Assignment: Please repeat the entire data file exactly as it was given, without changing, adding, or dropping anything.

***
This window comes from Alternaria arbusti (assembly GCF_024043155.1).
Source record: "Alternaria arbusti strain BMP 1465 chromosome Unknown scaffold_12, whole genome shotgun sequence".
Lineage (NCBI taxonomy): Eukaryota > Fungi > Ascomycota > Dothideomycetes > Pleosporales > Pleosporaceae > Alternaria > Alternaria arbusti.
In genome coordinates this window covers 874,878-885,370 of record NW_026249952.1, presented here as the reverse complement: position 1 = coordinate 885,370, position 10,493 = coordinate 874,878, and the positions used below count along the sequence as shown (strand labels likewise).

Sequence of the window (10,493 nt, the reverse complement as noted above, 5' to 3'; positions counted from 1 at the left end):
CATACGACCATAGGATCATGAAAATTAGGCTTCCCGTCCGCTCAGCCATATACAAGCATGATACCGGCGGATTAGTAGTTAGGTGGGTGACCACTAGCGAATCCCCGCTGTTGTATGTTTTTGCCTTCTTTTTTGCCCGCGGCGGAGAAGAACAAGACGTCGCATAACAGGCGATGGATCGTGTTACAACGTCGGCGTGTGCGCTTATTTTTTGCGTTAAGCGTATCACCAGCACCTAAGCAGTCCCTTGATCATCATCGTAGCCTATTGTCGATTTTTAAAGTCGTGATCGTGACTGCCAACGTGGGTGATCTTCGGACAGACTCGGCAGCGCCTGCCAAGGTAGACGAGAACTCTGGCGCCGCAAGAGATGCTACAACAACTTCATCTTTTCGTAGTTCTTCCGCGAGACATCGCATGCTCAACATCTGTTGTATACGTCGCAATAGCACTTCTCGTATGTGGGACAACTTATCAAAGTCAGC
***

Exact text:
This window comes from Alternaria arbusti (assembly GCF_024043155.1).
Source record: "Alternaria arbusti strain BMP 1465 chromosome Unknown scaffold_12, whole genome shotgun sequence".
Lineage (NCBI taxonomy): Eukaryota > Fungi > Ascomycota > Dothideomycetes > Pleosporales > Pleosporaceae > Alternaria > Alternaria arbusti.
In genome coordinates this window covers 874,878-885,370 of record NW_026249952.1, presented here as the reverse complement: position 1 = coordinate 885,370, position 10,493 = coordinate 874,878, and the positions used below count along the sequence as shown (strand labels likewise).

Sequence of the window (10,493 nt, the reverse complement as noted above, 5' to 3'; positions counted from 1 at the left end):
CATACGACCATAGGATCATGAAAATTAGGCTTCCCGTCCGCTCAGCCATATACAAGCATGATACCGGCGGATTAGTAGTTAGGTGGGTGACCACTAGCGAATCCCCGCTGTTGTATGTTTTTGCCTTCTTTTTTGCCCGCGGCGGAGAAGAACAAGACGTCGCATAACAGGCGATGGATCGTGTTACAACGTCGGCGTGTGCGCTTATTTTTTGCGTTAAGCGTATCACCAGCACCTAAGCAGTCCCTTGATCATCATCGTAGCCTATTGTCGATTTTTAAAGTCGTGATCGTGACTGCCAACGTGGGTGATCTTCGGACAGACTCGGCAGCGCCTGCCAAGGTAGACGAGAACTCTGGCGCCGCAAGAGATGCTACAACAACTTCATCTTTTCGTAGTTCTTCCGCGAGACATCGCATGCTCAACATCTGTTGTATACGTCGCAATAGCACTTCTCGTATGTGGGACAACTTATCAAAGTCAGC